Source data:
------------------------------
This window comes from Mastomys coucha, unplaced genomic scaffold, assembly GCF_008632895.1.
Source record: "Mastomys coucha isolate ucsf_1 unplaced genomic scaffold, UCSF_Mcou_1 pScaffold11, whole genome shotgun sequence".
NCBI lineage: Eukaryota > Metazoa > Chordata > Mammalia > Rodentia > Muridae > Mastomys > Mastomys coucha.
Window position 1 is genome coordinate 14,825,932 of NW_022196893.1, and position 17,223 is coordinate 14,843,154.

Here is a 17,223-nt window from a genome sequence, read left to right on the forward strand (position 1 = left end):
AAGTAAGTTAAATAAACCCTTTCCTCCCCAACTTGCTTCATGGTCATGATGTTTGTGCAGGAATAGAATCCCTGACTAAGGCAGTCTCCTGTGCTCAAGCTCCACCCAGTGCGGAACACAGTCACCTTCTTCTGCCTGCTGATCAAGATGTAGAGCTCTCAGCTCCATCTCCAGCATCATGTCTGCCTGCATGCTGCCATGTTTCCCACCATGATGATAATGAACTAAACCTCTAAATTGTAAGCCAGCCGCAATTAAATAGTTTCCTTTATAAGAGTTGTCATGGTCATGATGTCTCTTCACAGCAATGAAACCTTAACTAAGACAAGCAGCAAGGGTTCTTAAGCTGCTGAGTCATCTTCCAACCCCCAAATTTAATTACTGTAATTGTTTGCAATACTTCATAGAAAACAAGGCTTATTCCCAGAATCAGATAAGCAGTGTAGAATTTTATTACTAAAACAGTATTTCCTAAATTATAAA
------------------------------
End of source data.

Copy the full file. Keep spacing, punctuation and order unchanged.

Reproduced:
This window comes from Mastomys coucha, unplaced genomic scaffold, assembly GCF_008632895.1.
Source record: "Mastomys coucha isolate ucsf_1 unplaced genomic scaffold, UCSF_Mcou_1 pScaffold11, whole genome shotgun sequence".
NCBI lineage: Eukaryota > Metazoa > Chordata > Mammalia > Rodentia > Muridae > Mastomys > Mastomys coucha.
Window position 1 is genome coordinate 14,825,932 of NW_022196893.1, and position 17,223 is coordinate 14,843,154.

Here is a 17,223-nt window from a genome sequence, read left to right on the forward strand (position 1 = left end):
AAGTAAGTTAAATAAACCCTTTCCTCCCCAACTTGCTTCATGGTCATGATGTTTGTGCAGGAATAGAATCCCTGACTAAGGCAGTCTCCTGTGCTCAAGCTCCACCCAGTGCGGAACACAGTCACCTTCTTCTGCCTGCTGATCAAGATGTAGAGCTCTCAGCTCCATCTCCAGCATCATGTCTGCCTGCATGCTGCCATGTTTCCCACCATGATGATAATGAACTAAACCTCTAAATTGTAAGCCAGCCGCAATTAAATAGTTTCCTTTATAAGAGTTGTCATGGTCATGATGTCTCTTCACAGCAATGAAACCTTAACTAAGACAAGCAGCAAGGGTTCTTAAGCTGCTGAGTCATCTTCCAACCCCCAAATTTAATTACTGTAATTGTTTGCAATACTTCATAGAAAACAAGGCTTATTCCCAGAATCAGATAAGCAGTGTAGAATTTTATTACTAAAACAGTATTTCCTAAATTATAAA